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Discussion in '2005 Archive' started by LadyEagle, Sep 12, 2005.
Fox News Report:
An orgy of looting and arson
By MATTHEW GUTMAN
NEVEH DEKALIM, GAZA
Hours after the IDF rolled out, vans bristling with masked gunmen and blaring martial music rolled into this abandoned settlement, passing donkey carts laden with loot and families picnicking on yellowing lawns.
OC Southern Command Maj.-Gen. Dan Harel officially ceded control of the Gaza Strip to the Palestinian Authority on Monday evening, but by then the fate of Israel's settlements had long been sealed. By early Monday morning, tens of thousands swarmed the settlements celebrating what leaders here called "a day of rebirth of the Gaza Strip."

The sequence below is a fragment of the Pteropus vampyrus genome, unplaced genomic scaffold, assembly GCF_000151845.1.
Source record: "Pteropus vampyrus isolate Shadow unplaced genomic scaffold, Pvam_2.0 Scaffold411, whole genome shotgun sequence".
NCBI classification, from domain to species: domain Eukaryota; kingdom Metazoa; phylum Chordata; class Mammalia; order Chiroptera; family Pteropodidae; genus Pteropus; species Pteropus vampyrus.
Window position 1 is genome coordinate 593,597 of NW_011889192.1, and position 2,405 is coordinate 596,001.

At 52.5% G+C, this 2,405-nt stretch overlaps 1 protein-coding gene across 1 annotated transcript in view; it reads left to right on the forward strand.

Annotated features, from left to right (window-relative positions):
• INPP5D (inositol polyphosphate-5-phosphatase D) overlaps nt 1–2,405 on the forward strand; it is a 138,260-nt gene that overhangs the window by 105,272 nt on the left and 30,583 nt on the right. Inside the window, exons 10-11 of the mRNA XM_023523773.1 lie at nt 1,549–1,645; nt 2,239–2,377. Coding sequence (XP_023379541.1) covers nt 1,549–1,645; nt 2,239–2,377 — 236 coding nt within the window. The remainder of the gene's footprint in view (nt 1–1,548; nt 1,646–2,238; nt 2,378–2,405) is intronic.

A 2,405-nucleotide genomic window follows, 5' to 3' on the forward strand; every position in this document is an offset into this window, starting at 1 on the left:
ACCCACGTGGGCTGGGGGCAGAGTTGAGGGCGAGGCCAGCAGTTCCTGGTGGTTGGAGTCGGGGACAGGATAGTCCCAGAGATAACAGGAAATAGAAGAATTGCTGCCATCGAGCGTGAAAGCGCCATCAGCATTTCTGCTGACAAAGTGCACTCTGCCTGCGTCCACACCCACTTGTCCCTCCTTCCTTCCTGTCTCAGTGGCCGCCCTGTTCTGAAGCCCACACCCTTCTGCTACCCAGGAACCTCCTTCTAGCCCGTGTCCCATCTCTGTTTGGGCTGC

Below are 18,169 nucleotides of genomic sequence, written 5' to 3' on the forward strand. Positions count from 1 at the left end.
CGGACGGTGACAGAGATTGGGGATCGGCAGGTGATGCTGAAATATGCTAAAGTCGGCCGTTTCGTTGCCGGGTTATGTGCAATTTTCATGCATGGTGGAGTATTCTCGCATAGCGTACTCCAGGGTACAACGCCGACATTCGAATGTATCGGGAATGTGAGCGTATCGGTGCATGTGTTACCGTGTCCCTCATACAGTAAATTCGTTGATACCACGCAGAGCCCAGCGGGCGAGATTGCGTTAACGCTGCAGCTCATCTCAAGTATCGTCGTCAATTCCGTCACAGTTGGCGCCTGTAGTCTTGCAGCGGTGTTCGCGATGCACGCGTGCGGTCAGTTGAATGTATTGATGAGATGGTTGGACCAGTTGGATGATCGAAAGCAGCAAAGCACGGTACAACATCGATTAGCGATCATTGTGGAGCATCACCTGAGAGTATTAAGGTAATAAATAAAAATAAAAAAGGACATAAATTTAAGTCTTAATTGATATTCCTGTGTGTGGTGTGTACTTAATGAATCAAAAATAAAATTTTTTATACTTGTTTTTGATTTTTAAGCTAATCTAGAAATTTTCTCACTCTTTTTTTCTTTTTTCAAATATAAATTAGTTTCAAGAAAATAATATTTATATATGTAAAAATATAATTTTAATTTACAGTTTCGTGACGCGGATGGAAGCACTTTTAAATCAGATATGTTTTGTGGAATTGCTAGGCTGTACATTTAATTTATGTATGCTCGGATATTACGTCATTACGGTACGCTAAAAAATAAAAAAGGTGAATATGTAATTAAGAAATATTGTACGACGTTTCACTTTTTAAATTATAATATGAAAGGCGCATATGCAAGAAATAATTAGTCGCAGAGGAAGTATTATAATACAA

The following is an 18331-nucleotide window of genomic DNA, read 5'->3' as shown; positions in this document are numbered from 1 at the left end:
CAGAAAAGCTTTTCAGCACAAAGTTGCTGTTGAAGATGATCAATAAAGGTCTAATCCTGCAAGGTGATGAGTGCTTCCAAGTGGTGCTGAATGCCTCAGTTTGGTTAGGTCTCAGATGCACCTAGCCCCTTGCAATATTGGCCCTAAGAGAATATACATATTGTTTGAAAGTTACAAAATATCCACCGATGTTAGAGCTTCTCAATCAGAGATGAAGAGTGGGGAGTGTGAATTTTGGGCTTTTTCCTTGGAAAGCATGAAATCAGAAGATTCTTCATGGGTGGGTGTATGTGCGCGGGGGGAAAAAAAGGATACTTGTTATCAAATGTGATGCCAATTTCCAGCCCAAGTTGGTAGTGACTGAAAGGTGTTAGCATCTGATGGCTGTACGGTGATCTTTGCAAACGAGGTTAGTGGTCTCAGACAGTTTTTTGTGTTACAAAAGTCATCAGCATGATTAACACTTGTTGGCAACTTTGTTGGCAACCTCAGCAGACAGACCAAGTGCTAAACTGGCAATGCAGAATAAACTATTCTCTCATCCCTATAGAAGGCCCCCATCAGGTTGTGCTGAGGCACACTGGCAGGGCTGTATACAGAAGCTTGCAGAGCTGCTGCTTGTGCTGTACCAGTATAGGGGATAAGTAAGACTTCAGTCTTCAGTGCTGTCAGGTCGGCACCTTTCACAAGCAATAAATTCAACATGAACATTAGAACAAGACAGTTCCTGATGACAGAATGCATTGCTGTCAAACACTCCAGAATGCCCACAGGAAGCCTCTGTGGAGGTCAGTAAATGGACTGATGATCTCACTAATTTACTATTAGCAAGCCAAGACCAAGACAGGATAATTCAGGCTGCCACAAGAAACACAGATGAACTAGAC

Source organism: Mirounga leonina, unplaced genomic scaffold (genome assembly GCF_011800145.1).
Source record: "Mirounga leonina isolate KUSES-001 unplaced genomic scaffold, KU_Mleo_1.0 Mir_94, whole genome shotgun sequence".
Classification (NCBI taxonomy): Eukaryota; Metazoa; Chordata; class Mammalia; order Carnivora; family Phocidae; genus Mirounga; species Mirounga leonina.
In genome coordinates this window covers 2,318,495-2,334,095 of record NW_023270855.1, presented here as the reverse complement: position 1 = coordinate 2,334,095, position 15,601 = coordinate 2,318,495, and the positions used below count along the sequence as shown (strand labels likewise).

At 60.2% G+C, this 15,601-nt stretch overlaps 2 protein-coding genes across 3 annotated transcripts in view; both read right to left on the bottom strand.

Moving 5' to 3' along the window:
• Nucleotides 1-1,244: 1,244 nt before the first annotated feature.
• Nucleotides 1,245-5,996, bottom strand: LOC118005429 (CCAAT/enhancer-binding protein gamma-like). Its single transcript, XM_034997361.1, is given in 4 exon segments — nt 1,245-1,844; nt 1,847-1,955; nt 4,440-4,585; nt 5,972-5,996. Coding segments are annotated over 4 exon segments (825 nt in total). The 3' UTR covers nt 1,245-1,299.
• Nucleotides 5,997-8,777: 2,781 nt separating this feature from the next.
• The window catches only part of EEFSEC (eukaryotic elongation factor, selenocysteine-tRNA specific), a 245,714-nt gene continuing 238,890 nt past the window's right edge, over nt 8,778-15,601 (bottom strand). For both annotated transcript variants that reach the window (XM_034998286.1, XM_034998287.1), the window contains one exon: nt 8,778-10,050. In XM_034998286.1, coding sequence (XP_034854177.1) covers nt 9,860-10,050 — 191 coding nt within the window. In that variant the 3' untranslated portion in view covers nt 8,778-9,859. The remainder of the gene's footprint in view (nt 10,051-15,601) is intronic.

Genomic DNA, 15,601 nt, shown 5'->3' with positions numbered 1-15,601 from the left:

Students cut school, the terrorist groups carted out their homemade RPGs and prayed in the settlements' smoldering synagogues, the poor scavenged the settlement carcasses, and the PA police and other security forces watched.
Looters torched synagogues and ripped what they could from what were considered the settlements' sturdiest buildings.
The much-vaunted coordination between Israel and the PA appeared to collapse following what the PA claimed was an earlier than anticipated departure of troops. By mid-morning columns of black smoke twisted skyward marking where individual settlements had been.
For years, Palestinian sovereignty seemed only a dune away; the logic being that were it not for the settlers and their stranglehold on the Gaza Strip, the Palestinians could navigate toward a new future.